• Setting goals: Setting goals gives people a sense of purpose and helps internalize belief in a positive future. The present may be both boring and awful, but it’s easier to handle when you are optimistic about future opportunities. Talk to your teen about what they want to do in the future and help them make post-pandemic plans.   
  • Building healthy habits: It’s hard to maintain good habits when our normal routines are disrupted. But eating well and getting enough sleep and exercise boost health and mood. Provide structure (such as regular mealtimes), which facilitates good habits, and talk to your teen about why healthy habits are so important. Together with your teen, strategize ways to strengthen good habits.  
  • Developing coping skills: Conversations about meditation and mindfulness can induce eye rolls, even in adults. But it’s important for teens to identify activities that help them feel better when they are feeling stressed or anxious. With your teen, find ways to incorporate those activities into their life, even during lockdown — whether it’s backyard volleyball after dinner, weekend hikes, a daily arts break or simply counting to 10 and breathing deeply when things feel out of control.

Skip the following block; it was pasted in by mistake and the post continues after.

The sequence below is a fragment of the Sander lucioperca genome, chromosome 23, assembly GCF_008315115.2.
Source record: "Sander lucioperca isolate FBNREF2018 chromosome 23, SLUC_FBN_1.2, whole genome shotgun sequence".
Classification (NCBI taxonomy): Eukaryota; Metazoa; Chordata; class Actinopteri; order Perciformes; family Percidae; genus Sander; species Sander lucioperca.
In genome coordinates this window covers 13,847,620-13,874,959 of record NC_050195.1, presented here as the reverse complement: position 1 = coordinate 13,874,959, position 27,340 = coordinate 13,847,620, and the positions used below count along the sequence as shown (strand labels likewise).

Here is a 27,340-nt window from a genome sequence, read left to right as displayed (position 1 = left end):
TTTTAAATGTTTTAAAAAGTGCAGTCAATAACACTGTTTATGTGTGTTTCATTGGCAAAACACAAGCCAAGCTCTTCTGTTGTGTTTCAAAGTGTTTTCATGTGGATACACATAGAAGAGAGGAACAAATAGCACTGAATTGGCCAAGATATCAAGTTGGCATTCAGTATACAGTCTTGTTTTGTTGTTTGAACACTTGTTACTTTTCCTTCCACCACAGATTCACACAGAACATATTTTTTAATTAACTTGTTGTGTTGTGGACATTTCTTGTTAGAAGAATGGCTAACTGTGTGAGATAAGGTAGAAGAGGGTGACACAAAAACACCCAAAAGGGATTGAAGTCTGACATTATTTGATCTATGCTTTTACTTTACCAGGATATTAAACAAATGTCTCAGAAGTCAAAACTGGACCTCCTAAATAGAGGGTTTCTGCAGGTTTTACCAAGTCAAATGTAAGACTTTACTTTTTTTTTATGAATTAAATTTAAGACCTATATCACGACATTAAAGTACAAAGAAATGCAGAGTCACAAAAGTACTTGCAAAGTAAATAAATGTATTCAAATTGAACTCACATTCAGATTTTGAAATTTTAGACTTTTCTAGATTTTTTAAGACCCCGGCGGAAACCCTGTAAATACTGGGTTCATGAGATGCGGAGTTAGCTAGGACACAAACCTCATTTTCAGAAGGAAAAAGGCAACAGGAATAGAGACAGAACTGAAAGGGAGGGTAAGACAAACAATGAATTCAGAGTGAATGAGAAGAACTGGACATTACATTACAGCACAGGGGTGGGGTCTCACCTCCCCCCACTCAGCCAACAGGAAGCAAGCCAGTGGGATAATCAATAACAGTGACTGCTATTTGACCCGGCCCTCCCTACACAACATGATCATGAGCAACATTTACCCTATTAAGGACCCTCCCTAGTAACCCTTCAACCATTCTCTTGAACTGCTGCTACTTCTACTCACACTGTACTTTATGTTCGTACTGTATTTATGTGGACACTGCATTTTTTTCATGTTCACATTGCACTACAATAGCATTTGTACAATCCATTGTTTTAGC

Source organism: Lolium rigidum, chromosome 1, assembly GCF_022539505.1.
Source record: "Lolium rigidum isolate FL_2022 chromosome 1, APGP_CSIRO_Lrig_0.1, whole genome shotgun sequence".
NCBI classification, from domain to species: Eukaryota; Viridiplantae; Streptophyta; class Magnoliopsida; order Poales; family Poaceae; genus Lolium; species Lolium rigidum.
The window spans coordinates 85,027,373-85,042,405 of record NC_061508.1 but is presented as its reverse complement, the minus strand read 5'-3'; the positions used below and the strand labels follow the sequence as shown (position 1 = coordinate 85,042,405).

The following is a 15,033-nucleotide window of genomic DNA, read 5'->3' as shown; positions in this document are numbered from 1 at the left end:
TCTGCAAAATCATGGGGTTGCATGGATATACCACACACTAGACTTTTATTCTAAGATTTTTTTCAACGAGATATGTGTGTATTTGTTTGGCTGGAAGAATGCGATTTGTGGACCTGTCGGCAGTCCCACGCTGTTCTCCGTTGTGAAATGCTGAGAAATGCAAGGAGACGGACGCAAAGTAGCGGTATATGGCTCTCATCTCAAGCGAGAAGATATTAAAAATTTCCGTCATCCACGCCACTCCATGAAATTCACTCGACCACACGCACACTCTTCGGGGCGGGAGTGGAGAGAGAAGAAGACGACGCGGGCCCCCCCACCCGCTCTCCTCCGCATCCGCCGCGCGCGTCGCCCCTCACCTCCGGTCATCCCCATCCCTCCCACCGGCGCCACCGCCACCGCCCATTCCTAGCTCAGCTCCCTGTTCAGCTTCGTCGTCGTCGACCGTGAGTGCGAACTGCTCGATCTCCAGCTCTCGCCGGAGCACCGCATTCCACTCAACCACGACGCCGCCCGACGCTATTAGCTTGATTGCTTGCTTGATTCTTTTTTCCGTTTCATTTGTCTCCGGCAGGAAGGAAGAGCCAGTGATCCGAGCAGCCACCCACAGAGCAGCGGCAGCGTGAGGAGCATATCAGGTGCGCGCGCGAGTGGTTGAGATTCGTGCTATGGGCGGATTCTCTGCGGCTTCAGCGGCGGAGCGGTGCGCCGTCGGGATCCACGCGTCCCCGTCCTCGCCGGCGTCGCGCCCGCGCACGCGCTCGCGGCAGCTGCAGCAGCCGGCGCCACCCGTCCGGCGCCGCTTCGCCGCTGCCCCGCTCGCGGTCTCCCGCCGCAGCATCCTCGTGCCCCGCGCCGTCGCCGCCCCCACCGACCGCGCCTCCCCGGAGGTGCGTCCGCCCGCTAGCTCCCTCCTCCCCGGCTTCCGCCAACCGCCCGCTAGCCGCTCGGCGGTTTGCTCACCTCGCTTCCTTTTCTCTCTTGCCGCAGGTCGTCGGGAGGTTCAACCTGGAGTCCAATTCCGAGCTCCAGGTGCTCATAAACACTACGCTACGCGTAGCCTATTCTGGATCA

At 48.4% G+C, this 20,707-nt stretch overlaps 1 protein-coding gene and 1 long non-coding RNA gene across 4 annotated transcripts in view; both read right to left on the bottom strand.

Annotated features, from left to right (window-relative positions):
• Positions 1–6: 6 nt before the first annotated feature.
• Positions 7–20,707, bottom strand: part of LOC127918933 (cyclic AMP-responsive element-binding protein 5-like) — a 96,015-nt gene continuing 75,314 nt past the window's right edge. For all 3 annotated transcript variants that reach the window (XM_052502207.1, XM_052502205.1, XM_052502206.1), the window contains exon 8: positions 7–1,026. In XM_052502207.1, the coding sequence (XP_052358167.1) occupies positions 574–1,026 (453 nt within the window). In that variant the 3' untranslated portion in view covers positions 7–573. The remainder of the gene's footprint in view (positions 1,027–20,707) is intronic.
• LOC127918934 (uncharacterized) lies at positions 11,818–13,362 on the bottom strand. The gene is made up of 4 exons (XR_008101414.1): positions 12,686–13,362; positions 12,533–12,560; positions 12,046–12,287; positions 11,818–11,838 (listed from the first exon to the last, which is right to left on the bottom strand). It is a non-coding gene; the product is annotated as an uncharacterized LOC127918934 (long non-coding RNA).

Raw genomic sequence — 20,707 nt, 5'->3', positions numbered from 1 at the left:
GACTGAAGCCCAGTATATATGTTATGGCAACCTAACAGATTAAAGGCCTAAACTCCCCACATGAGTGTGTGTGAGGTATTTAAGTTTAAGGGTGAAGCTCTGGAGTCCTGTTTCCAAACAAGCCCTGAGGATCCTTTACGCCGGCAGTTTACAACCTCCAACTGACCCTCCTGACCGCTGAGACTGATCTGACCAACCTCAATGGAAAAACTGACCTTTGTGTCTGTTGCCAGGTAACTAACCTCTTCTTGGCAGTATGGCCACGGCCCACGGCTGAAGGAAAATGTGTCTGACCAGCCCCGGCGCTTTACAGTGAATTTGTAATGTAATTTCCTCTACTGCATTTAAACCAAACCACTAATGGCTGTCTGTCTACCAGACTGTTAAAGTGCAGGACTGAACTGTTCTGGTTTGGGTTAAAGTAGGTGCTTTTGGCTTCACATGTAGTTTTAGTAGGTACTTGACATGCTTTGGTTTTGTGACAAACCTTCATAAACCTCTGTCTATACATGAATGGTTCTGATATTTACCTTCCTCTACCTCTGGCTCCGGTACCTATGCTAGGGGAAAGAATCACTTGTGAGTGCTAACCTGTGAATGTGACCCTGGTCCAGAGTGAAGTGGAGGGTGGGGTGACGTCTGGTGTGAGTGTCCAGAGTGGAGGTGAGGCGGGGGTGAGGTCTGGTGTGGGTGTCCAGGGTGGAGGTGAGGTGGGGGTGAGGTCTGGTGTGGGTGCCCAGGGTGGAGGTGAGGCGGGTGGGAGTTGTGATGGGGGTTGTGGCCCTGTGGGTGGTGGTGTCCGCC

Start Talking Now

If your family doesn’t already talk about feelings a lot, the prospect of starting to do so during the teen years — and during a period of high stress at that — is daunting. But McGuire says no matter what kind of front our teens put up, they are listening and do want to be heard. So, your first job is to make them feel comfortable opening up. 

“If your kid is willing to talk, unless the house is on fire or somebody is bleeding, you need to drop everything and focus on that conversation,” says McGuire. If they aren’t opening up first, be prepared to throw out some low-key prompts or conversational segues and wait for them to take the bait. If you’re stuck for ideas, Start Talking Now has developed a Truth or Challenge game with conversation starters. 

If subtlety isn’t your style or you’re worried there’s a serious problem, take a more direct approach. 

“I would 100 percent say make sure you’re in a safe space, sit them down and approach it head-on. Make sure you have the resources and tools you need to build out that conversation. It’s super important to be very open with your teen,” says Laney Brackett, a 16-year-old Teen Link volunteer. 

Teen Link

Teen Link is a free, confidential statewide helpline that teens can access by calling, texting or chatting in order to connect with a trained teen volunteer. Adults may also call Teen Link to speak with a clinician specializing in substance use prevention.